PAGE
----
Goats complete appetizing week at Bear Creek Park

       The visit by the weed-eating goats to El Paso County's Bear Creek Regional Park “went very well,” according to herd owner Lani Malmberg.
       The 500-head contingent munched on the noxious weeds in a 19-acre area for eight days before departing July 9.
       During that time, “thousands of people came down to see the goats,” she said.
       The herd was on duty from 6 a.m. until 10:30 p.m. each day, explained Malmberg, who lived out of a trailer near her animals.
       She, her herding dogs and her goats were hired by the Bear Creek Garden Association, which has weed-reduction responsibility for a 19-acre area buffering the 2- acre organic plot the county allows it to use off 21st and Rio Grande streets.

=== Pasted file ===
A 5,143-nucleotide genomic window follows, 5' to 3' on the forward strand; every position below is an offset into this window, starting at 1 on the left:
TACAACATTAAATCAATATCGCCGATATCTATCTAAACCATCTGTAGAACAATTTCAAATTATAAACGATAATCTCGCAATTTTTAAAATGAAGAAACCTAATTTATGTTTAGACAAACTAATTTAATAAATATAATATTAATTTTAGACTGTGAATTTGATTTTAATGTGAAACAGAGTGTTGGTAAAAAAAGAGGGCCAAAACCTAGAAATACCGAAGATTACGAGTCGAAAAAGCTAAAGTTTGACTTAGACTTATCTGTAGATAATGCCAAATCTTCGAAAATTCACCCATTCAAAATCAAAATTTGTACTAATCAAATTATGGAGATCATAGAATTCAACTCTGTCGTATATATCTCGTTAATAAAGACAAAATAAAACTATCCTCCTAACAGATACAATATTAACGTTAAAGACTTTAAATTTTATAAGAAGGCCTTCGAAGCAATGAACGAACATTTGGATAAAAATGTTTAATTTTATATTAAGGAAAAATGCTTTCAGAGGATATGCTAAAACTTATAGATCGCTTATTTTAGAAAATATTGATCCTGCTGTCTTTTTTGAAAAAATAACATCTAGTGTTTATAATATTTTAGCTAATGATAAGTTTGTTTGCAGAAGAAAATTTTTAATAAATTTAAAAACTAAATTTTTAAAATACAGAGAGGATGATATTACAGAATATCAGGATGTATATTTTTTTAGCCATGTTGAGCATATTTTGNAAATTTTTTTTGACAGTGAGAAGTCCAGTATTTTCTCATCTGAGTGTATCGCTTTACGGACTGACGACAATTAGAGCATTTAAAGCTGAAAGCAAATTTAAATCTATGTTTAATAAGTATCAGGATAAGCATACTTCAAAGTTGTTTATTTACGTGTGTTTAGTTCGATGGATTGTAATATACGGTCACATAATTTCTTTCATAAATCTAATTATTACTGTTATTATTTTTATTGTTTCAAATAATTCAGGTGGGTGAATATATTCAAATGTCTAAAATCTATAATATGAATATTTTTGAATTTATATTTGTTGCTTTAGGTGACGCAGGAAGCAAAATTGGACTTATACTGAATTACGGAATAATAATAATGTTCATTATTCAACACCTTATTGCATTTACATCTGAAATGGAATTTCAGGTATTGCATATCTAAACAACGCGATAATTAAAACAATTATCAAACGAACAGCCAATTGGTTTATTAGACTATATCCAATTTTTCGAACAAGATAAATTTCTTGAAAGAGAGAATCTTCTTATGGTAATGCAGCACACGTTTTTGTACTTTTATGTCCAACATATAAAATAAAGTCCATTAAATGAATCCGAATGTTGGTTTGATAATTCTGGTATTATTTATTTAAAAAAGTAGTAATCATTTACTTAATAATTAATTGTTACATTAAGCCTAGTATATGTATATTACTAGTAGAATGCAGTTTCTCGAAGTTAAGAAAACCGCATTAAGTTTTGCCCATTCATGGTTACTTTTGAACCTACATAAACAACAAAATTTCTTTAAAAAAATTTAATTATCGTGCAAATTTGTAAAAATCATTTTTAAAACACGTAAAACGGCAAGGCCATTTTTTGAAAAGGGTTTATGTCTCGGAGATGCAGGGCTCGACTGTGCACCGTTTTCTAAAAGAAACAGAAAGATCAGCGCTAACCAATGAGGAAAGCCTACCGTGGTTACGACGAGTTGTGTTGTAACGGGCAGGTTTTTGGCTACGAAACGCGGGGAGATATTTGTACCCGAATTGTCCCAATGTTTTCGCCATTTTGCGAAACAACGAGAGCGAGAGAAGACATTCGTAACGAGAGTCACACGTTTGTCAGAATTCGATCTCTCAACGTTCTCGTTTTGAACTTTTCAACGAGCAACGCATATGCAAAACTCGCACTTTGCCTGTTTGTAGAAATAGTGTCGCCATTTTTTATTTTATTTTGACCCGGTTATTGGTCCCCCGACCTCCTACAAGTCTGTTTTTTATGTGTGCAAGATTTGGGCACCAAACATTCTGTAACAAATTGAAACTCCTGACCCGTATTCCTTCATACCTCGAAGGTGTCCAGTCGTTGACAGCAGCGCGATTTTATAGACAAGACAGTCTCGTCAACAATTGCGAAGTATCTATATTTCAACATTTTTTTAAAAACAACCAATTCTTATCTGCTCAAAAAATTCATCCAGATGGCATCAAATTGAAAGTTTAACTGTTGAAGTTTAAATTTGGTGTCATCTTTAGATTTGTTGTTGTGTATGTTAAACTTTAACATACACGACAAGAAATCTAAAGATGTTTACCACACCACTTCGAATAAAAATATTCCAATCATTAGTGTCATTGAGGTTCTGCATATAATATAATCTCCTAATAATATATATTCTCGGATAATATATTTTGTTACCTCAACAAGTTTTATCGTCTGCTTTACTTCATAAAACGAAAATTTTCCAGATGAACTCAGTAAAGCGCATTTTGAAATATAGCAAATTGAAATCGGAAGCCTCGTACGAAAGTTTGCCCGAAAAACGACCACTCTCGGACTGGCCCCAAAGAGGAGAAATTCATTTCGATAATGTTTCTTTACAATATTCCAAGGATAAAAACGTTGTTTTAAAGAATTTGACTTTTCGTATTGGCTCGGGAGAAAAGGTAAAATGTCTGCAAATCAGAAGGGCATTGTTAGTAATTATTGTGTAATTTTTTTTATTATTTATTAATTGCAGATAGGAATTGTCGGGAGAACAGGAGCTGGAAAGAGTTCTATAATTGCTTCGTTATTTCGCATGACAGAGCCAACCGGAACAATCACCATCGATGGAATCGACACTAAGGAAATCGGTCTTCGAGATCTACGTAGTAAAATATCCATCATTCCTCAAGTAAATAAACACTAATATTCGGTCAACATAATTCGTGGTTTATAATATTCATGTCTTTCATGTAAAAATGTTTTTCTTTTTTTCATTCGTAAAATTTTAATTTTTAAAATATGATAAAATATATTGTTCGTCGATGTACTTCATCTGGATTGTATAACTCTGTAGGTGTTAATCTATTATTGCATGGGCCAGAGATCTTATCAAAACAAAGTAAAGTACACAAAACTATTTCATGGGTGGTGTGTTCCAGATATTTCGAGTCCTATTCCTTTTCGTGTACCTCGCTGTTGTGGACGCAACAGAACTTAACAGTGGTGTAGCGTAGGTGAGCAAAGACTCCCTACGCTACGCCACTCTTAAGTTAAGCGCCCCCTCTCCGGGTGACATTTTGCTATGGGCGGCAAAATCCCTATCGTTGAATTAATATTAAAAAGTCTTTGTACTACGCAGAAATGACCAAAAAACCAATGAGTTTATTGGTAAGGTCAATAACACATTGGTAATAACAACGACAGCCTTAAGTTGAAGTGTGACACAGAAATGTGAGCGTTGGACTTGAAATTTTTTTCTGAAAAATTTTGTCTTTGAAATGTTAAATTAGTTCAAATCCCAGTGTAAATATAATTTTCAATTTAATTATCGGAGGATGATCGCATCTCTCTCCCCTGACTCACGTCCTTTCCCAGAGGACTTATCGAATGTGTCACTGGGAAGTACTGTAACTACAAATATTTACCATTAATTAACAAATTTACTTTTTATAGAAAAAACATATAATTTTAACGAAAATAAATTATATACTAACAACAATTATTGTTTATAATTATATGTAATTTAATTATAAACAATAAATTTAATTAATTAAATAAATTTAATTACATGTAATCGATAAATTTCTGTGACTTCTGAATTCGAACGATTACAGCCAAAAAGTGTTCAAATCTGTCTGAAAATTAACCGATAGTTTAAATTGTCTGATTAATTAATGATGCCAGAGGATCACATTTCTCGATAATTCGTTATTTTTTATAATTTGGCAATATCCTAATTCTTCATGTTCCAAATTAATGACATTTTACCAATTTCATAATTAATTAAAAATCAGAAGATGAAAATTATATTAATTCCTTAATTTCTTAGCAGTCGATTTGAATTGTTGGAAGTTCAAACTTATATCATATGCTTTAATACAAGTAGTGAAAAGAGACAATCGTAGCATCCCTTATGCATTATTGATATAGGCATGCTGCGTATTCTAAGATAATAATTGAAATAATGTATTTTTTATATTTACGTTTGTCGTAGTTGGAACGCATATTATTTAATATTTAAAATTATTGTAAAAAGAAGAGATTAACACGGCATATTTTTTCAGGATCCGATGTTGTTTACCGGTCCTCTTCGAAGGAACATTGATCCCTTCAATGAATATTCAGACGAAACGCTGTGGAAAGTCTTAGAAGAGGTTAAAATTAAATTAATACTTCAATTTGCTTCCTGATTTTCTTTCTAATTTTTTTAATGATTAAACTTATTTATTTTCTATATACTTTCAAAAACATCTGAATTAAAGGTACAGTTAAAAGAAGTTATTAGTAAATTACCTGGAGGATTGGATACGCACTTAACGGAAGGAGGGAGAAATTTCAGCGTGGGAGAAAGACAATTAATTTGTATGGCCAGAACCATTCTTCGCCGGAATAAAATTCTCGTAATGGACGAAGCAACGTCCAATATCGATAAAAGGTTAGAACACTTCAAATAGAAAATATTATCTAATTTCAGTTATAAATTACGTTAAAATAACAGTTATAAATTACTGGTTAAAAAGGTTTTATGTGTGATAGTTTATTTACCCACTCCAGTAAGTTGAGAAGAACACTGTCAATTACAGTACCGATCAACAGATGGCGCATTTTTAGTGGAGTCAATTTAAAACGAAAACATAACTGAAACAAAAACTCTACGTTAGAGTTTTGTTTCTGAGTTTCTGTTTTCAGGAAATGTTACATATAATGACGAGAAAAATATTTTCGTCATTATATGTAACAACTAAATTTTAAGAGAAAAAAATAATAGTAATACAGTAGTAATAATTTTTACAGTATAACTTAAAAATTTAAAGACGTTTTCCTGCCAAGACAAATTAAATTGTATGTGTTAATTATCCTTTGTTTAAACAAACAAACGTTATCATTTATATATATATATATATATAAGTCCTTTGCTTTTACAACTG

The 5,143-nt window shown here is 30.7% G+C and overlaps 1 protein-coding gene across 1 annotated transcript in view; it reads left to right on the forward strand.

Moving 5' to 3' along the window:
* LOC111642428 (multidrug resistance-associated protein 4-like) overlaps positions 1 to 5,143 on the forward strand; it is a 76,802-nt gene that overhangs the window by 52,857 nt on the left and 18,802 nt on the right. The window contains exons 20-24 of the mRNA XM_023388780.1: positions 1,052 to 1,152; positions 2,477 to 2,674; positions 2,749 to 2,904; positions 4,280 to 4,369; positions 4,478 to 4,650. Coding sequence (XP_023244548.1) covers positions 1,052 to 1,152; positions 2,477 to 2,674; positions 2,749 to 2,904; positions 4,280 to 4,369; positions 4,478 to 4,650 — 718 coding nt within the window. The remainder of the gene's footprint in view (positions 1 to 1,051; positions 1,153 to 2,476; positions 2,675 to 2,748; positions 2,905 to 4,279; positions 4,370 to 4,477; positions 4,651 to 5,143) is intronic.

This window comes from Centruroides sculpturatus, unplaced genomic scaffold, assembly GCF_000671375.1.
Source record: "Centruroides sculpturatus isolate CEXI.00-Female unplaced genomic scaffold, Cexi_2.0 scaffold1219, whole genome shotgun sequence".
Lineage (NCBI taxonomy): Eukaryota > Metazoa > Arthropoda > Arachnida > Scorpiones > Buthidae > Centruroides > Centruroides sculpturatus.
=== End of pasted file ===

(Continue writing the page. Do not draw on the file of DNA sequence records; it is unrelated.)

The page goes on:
Because the association refuses to use chemical sprays, its members in recent years have either pulled the weeds themselves or, if they could raise enough money, brought in goats. This year, aided by a $10,000 grant, the association has contracted with Malmberg to come in twice (returning this fall).
       County officials have estimated that the goat cost for weed control is at least twice that of spraying. However, Malmberg questioned that, pointing to less obvious costs on the spraying side (for equipment, storage and calibration of chemical amounts) and savings on the goat side (for long-term removal efficiency and soil betterment by stressing out the weeds' reproductive side and working fertilizer into the soil with their hooves).
       Places where the goats have fed on weeds previously are now weed-free, she said, and pledged that this could happen again if she is allowed three straight years on the area where the goats worked last week.
       The state requires the reduction of noxious weeds on public lands.

Westside Pioneer article